Chapter

II Fiscal Implications of the Crisis: Direct Costs

Author(s):
International Monetary Fund
Published Date:
September 2009
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Government support to the financial sector can take various forms, with different implications for gross and net debt. Operations undertaken directly by the government typically entail an upfront rise in gross government debt, though not necessarily a change in net worth and the deficit, given the related acquisition of assets. Over time, the fiscal impact will critically depend on the realization value of the acquired assets (i.e., recoveries from their sale). Other operations—those undertaken by the central bank or guarantees—have less immediate implications for the fiscal accounts, but may also have important costs over the medium term. For all, a transparent treatment in the fiscal accounts is necessary (see Box 2.1 and Appendix I).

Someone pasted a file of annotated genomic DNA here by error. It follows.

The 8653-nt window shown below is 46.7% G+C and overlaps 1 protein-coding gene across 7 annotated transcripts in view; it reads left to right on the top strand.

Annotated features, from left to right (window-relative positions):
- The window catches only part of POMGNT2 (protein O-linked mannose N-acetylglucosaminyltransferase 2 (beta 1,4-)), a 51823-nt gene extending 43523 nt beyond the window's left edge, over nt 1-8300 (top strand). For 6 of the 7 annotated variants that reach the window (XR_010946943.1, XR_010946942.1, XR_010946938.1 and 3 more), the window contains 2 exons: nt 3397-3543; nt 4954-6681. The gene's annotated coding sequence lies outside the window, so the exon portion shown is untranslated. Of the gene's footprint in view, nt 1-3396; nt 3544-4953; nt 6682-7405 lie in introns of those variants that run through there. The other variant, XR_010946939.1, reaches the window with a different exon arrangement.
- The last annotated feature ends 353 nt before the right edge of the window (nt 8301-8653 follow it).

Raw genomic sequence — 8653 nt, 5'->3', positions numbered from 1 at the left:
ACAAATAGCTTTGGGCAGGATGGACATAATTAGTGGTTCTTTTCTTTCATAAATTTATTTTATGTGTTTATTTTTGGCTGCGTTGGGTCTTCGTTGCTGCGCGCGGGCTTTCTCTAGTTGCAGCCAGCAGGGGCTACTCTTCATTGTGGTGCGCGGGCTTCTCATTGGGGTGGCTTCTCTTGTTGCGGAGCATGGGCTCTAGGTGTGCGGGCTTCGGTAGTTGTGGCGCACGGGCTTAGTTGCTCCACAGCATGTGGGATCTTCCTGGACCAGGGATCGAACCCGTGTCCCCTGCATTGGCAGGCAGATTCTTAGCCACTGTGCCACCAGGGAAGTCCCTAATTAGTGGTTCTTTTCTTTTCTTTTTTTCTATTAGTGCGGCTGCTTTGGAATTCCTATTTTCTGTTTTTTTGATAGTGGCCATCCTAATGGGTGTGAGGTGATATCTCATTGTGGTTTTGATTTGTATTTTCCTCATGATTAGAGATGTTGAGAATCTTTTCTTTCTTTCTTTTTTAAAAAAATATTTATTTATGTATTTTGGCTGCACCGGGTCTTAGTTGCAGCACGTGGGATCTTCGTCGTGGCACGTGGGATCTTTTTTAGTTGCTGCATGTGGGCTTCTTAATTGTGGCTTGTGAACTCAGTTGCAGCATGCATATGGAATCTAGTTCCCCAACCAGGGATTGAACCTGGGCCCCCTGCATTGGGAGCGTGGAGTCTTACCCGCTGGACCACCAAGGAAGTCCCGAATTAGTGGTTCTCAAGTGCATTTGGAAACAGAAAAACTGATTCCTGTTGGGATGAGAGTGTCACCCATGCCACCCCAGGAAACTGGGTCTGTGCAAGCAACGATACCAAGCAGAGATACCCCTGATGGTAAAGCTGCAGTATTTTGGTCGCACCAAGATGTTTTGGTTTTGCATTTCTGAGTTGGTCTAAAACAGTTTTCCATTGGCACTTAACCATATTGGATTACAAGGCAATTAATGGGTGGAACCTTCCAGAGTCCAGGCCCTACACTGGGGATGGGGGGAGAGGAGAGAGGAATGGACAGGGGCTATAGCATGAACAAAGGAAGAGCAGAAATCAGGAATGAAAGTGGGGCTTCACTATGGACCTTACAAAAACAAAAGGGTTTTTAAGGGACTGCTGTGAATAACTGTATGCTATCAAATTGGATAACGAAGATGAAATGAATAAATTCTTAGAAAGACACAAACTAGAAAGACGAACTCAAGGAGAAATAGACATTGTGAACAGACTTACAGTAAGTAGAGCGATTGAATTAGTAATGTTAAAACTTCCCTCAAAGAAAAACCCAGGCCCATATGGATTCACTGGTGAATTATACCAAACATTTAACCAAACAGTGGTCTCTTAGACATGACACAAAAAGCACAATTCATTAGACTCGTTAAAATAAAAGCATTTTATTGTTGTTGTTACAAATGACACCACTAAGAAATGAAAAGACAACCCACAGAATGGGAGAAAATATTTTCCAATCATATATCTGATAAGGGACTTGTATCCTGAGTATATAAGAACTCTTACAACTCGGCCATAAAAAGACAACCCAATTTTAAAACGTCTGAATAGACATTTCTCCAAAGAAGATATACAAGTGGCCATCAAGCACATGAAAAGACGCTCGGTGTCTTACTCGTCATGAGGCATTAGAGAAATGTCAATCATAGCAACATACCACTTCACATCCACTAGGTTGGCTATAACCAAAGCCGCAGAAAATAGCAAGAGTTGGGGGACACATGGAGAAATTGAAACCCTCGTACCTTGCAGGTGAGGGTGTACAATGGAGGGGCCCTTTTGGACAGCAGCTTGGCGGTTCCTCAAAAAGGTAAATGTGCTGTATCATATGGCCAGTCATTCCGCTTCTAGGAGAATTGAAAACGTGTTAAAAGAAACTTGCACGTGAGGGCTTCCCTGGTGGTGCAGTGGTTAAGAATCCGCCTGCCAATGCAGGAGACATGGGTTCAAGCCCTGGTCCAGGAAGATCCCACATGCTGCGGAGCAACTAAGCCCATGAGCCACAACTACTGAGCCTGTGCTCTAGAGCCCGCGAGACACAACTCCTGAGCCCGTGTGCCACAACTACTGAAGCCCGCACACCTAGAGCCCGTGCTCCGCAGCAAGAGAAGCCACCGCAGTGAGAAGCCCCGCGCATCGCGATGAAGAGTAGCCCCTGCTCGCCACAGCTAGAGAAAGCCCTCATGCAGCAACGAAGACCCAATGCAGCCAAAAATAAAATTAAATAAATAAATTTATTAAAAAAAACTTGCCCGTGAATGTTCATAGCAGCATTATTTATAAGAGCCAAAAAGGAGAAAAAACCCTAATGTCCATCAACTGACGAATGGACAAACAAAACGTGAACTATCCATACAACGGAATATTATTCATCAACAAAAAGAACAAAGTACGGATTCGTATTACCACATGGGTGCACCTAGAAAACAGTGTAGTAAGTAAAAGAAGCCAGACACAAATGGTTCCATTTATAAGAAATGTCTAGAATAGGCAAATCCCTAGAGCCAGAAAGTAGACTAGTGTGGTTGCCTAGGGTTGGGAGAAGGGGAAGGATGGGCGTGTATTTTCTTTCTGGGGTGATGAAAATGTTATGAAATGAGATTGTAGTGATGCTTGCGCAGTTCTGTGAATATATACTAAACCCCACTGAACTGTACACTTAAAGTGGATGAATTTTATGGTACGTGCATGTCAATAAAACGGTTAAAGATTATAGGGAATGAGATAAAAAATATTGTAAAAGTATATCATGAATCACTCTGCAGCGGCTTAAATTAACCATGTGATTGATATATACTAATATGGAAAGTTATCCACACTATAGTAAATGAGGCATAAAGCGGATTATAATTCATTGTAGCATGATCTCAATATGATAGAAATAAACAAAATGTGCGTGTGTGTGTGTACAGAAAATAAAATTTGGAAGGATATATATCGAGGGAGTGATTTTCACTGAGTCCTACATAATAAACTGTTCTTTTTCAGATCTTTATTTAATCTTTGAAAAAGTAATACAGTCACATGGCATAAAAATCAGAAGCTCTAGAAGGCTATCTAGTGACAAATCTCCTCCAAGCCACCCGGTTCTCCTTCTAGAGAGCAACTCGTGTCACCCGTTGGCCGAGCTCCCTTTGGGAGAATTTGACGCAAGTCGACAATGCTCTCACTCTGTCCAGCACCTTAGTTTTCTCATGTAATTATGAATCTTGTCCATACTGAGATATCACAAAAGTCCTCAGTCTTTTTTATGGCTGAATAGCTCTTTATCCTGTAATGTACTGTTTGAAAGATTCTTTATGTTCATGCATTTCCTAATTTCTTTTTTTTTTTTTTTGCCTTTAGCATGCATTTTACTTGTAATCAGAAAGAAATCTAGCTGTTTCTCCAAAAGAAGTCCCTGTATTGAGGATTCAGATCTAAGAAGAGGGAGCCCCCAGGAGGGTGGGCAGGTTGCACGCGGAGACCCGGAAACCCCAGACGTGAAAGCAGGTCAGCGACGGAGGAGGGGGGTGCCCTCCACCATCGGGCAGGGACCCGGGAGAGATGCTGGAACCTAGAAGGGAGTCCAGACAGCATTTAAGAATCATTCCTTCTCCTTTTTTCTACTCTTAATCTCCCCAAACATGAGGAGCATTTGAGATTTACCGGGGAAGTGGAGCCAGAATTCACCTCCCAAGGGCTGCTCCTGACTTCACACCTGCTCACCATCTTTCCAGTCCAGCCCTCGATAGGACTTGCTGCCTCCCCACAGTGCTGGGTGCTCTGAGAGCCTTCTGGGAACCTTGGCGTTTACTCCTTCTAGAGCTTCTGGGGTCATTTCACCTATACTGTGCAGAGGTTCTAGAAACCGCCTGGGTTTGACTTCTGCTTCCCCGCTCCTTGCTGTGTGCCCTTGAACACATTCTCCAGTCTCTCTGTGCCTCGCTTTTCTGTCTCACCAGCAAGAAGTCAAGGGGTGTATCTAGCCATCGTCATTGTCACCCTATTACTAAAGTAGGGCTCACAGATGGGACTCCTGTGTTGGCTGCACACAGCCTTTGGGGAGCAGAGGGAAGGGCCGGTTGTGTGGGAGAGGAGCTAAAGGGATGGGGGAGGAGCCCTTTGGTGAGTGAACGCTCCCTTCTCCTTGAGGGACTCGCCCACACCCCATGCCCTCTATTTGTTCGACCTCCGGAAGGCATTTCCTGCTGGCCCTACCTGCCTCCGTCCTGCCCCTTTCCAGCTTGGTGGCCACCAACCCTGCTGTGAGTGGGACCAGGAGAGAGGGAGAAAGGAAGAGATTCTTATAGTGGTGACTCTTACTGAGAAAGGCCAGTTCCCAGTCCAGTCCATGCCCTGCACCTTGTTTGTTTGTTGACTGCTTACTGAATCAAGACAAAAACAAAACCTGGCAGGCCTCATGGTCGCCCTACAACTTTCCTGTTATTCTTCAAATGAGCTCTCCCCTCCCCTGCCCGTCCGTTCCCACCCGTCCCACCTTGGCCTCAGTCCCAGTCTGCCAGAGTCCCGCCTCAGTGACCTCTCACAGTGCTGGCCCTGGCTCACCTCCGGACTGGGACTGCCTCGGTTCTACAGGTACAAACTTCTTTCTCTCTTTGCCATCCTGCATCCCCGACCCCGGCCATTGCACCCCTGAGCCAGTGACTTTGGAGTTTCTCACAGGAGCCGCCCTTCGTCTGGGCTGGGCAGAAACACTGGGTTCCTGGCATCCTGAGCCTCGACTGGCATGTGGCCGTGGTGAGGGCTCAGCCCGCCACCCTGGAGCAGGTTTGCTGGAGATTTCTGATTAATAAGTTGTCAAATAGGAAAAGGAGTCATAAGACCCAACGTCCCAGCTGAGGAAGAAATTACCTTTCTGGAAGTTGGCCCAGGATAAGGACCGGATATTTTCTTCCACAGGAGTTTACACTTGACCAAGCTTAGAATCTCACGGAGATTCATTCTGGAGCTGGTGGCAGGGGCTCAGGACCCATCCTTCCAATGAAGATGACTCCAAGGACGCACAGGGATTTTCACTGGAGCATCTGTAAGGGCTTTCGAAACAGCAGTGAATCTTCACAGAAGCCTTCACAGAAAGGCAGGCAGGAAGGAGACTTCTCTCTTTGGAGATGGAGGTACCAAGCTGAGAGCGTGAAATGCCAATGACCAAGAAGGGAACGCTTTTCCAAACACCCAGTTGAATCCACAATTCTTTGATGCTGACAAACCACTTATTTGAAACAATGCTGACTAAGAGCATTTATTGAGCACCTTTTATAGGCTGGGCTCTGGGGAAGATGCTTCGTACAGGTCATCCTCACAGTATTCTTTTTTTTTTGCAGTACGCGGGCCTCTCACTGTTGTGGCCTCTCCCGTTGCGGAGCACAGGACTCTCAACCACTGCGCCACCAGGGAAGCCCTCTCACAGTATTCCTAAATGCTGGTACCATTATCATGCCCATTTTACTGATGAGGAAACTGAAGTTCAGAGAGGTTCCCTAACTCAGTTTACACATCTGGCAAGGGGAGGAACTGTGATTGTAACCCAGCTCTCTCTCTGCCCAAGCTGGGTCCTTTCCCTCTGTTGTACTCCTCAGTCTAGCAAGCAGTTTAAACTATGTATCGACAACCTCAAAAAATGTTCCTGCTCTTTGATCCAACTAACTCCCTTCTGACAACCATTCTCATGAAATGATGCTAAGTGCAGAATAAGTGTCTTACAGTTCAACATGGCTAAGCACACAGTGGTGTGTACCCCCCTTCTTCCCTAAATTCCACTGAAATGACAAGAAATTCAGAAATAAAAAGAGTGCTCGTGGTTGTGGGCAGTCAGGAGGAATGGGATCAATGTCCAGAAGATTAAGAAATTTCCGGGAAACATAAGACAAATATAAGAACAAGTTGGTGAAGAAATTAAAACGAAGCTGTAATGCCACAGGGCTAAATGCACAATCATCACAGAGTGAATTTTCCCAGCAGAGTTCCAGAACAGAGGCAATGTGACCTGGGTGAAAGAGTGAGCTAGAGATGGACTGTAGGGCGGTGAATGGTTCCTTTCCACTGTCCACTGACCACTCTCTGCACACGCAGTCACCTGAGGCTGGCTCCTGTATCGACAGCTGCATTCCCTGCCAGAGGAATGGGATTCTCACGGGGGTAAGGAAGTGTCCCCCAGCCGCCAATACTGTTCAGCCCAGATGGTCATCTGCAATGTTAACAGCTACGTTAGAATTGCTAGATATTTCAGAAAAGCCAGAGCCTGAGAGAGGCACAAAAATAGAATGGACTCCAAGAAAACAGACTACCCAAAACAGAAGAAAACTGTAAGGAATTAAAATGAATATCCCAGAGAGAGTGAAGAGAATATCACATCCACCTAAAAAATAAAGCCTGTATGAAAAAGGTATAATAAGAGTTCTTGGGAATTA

Headline Support to Financial Sectors3

Advanced Countries

Many advanced countries have provided, or announced the intent to provide, significant support to their financial sectors. Support measures have varied markedly in extent and nature (see Table 2.1 and Appendix II). Estimates in Table 2.1 are based on official announcements of amounts allocated for financial sector support (or the maximum amount of banks’ liabilities to be guaranteed), although they may not be used in full.4 However, data on central bank operations reflect actual changes in the balance sheets since June 2007.

Table 2.1.Headline Support for Financial and Other Sectors and Upfront Financing Need

(As of June 2009; in percent of 2008 GDP; average using PPP GDP weights)1